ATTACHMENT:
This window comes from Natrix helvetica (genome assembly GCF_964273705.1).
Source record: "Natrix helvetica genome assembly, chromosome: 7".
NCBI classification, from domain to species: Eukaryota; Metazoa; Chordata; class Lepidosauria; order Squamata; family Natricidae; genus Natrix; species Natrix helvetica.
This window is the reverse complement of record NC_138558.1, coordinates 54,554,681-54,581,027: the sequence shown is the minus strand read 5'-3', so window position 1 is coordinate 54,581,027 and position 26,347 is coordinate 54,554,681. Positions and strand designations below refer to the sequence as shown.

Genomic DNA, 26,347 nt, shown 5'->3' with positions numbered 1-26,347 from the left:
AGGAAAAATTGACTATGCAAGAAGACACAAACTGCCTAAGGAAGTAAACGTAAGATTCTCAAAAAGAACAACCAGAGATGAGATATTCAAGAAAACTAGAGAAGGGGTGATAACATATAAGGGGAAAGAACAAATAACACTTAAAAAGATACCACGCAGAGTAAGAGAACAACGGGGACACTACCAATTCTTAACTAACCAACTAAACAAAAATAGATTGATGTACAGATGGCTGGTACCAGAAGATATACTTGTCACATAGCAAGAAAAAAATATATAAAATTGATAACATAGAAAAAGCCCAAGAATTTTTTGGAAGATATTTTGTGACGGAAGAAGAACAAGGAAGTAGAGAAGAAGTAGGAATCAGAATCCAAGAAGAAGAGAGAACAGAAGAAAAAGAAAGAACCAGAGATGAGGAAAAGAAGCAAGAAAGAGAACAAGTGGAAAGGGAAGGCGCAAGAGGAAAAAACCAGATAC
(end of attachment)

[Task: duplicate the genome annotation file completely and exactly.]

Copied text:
This window comes from Natrix helvetica (genome assembly GCF_964273705.1).
Source record: "Natrix helvetica genome assembly, chromosome: 7".
NCBI classification, from domain to species: Eukaryota; Metazoa; Chordata; class Lepidosauria; order Squamata; family Natricidae; genus Natrix; species Natrix helvetica.
This window is the reverse complement of record NC_138558.1, coordinates 54,554,681-54,581,027: the sequence shown is the minus strand read 5'-3', so window position 1 is coordinate 54,581,027 and position 26,347 is coordinate 54,554,681. Positions and strand designations below refer to the sequence as shown.

Genomic DNA, 26,347 nt, shown 5'->3' with positions numbered 1-26,347 from the left:
AGGAAAAATTGACTATGCAAGAAGACACAAACTGCCTAAGGAAGTAAACGTAAGATTCTCAAAAAGAACAACCAGAGATGAGATATTCAAGAAAACTAGAGAAGGGGTGATAACATATAAGGGGAAAGAACAAATAACACTTAAAAAGATACCACGCAGAGTAAGAGAACAACGGGGACACTACCAATTCTTAACTAACCAACTAAACAAAAATAGATTGATGTACAGATGGCTGGTACCAGAAGATATACTTGTCACATAGCAAGAAAAAAATATATAAAATTGATAACATAGAAAAAGCCCAAGAATTTTTTGGAAGATATTTTGTGACGGAAGAAGAACAAGGAAGTAGAGAAGAAGTAGGAATCAGAATCCAAGAAGAAGAGAGAACAGAAGAAAAAGAAAGAACCAGAGATGAGGAAAAGAAGCAAGAAAGAGAACAAGTGGAAAGGGAAGGCGCAAGAGGAAAAAACCAGATAC